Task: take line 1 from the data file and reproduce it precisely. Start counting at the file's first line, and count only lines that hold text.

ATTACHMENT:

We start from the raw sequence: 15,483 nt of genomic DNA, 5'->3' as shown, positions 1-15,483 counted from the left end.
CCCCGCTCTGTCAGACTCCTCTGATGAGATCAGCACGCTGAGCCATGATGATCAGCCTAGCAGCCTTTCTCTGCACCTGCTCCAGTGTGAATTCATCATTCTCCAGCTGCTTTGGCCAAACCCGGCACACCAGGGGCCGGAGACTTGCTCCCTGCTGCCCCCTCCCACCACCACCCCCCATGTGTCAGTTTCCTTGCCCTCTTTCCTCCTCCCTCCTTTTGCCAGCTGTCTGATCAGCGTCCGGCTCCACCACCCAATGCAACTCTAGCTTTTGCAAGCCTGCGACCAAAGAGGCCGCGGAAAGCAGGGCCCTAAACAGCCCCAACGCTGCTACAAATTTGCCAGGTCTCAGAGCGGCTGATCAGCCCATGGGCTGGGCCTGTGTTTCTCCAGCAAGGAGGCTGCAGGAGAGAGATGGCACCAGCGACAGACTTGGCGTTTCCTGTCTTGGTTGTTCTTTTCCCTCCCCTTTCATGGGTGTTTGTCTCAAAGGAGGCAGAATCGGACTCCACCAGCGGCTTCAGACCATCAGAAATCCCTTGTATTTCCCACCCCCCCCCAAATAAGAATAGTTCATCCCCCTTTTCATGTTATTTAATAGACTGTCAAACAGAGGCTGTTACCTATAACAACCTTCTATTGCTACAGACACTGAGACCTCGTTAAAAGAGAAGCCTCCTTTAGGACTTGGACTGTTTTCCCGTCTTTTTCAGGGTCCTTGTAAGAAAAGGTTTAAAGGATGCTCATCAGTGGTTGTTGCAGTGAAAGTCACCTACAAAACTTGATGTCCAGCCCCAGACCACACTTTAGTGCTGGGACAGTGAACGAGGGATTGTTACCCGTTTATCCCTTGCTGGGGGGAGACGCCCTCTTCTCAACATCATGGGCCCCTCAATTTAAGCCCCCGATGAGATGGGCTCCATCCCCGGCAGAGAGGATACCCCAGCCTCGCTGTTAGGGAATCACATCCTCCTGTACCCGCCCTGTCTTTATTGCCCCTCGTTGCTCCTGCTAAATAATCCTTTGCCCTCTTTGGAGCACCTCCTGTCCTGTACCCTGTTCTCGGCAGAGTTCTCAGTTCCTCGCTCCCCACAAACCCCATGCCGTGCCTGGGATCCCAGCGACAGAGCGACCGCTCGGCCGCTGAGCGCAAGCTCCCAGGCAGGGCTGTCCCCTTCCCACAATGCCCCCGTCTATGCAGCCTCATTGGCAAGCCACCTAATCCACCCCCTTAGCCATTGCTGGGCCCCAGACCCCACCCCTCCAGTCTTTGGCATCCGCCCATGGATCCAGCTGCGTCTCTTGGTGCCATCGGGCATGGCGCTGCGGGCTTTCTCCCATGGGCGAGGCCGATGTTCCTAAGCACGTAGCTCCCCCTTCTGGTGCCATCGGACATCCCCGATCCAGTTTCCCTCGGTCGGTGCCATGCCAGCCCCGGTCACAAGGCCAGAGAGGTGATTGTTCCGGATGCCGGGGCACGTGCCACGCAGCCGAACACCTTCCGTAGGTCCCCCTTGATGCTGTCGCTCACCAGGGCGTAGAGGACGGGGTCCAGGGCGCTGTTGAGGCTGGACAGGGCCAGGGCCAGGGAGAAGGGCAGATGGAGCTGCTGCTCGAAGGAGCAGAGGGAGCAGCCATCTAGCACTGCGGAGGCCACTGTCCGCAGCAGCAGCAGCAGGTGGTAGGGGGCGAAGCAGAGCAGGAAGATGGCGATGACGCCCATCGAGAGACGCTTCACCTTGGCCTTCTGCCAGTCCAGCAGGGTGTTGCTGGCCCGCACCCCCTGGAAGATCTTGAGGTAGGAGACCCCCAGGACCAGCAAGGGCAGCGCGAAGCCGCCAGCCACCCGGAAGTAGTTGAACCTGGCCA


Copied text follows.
We start from the raw sequence: 15,483 nt of genomic DNA, 5'->3' as shown, positions 1-15,483 counted from the left end.